Whenever possible, I cited primary sources, providing URLs for material that is digitally available, and when appropriate to the narrative, I included text of the primary sources in the body of the book. I also reviewed the material contained in previously published books on subtopics to determine the relevant secondary sources. In checking the citations in leading secondary sources, I discovered in a few cases that sources had been incorrectly cited (e.g., to wrong sources or that the source did not support the textual reference). In these cases, I identified the correct source and/or a primary source as the citation. For some events, multiple secondary sources presented conflicting or contradictory versions; in these situations, I conducted further research to reconcile the accounts or to determine which account was the most accurate. It was helpful—and meaningful—that I personally knew some of those included as contributor voices and many of the key figures, such as Mike Masaoka, Min Yasui, and the Nisei legislative leaders, which gave me confidence in selecting the passages that quote them. And some portions are my own “lived history,” such as growing up being told “shigata ga nai” and being personally involved in the redress campaign. I hope that as a result of my personal connection to this material that readers will come away with their own sense of connection to what they have read.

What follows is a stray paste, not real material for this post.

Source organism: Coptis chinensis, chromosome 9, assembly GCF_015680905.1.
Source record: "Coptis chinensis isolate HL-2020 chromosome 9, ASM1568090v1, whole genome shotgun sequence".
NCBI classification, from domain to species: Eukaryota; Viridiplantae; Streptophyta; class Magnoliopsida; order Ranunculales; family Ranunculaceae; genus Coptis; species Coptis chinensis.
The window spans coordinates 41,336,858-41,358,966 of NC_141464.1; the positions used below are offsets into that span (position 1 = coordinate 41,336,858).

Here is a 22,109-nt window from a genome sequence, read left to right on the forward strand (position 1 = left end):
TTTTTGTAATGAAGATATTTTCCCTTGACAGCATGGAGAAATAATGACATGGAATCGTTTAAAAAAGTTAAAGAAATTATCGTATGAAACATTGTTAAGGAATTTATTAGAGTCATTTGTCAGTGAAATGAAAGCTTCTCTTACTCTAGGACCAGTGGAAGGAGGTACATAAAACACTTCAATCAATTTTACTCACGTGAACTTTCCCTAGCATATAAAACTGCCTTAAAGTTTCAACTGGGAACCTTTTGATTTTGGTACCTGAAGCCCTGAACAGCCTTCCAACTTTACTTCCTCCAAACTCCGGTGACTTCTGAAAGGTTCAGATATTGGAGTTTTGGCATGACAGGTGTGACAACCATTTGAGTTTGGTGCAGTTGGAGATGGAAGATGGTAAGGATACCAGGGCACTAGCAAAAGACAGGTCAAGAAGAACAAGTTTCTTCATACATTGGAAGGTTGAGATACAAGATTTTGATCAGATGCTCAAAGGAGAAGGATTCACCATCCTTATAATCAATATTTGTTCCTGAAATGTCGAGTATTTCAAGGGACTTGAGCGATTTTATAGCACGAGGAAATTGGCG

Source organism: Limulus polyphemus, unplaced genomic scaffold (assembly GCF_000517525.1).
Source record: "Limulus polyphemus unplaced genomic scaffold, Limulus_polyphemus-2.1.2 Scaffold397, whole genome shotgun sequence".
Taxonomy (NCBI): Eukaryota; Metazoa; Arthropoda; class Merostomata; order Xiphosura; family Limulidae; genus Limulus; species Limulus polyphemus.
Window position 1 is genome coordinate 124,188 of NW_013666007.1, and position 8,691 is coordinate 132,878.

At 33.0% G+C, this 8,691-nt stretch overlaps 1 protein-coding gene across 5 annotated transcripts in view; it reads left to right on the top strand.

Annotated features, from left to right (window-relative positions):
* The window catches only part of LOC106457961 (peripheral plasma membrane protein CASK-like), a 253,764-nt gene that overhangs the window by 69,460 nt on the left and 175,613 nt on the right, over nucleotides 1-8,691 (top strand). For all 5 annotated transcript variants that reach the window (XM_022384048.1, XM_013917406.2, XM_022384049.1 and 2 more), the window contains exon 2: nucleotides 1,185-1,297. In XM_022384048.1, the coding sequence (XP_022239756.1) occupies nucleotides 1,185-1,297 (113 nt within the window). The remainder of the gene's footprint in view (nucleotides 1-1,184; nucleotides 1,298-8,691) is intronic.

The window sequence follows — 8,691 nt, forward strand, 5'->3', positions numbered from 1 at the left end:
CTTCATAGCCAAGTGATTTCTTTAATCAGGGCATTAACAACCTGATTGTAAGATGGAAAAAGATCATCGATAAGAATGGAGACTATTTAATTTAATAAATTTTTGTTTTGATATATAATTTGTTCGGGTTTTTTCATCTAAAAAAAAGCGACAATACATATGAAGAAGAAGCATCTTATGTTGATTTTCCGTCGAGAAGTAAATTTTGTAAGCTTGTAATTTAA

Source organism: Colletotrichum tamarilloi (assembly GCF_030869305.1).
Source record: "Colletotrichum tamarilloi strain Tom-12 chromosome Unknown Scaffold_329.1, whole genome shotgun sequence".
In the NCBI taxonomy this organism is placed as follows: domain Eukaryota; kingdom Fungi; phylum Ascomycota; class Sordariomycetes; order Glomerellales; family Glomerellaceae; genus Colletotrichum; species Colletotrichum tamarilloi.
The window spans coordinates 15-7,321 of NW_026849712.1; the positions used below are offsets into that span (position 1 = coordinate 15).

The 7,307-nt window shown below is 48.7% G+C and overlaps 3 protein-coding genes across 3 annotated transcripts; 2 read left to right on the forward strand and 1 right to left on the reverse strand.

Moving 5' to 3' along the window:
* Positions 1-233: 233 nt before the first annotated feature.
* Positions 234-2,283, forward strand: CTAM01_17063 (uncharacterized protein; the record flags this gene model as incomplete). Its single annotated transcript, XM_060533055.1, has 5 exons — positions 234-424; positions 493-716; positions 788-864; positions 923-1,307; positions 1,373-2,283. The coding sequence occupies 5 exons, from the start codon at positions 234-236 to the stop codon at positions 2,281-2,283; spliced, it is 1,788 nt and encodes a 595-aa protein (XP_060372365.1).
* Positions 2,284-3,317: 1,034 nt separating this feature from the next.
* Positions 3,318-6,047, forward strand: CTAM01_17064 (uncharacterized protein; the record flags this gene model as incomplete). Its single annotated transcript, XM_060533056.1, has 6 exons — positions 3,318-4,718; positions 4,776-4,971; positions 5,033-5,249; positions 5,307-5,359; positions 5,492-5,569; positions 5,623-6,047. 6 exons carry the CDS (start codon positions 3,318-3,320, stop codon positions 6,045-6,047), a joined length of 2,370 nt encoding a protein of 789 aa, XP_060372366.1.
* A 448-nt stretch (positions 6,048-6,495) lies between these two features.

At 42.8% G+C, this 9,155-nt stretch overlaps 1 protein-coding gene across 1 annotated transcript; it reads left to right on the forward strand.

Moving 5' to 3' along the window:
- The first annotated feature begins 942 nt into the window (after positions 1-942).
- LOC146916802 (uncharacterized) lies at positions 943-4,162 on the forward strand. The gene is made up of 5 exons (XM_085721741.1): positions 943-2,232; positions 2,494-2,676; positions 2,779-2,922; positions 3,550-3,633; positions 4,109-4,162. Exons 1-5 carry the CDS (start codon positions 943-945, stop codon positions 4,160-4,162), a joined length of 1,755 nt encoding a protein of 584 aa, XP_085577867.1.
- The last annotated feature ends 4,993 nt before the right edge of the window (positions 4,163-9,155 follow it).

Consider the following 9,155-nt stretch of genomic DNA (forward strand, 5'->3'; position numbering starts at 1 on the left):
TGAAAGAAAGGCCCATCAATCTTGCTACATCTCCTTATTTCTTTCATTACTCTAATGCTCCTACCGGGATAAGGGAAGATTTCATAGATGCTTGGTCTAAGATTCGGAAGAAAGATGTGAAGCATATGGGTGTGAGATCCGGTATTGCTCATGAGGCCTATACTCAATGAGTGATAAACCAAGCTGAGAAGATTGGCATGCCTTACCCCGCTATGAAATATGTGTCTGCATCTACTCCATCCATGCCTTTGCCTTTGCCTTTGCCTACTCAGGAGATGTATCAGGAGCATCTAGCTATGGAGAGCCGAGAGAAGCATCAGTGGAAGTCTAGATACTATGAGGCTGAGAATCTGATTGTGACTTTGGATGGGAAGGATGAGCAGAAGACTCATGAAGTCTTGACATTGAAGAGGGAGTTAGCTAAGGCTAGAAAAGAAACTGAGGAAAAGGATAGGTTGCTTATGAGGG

The quotes interspersed throughout the book at their appropriate historical moments and the further detailed and researched biographies at the end of the book give voice and pathos to what often feels like dry history. How did you find these testimonies and how did you decide where and when to use them within the text?

I was familiar with the testimonies that were submitted and presented at the hearings of the congressional commission, the collections of videoed oral histories by Densho, the Japanese American National Museum, the various Nisei veterans organizations, and the relatively few first-person books by Nisei incarcerees. I also examined sources such as transcripts of congressional hearings, digitized interagency correspondence and the Congressional Record, and articles in newspapers and other media.

The quotes were placed to propel and illustrate the historical narrative, so there was a certain chronology to them. The goal was to make the incarceration experience real and undeniablethat this really happened, that it happened to real people, and that we should and could care about the real impact that this had on them, and upon our society.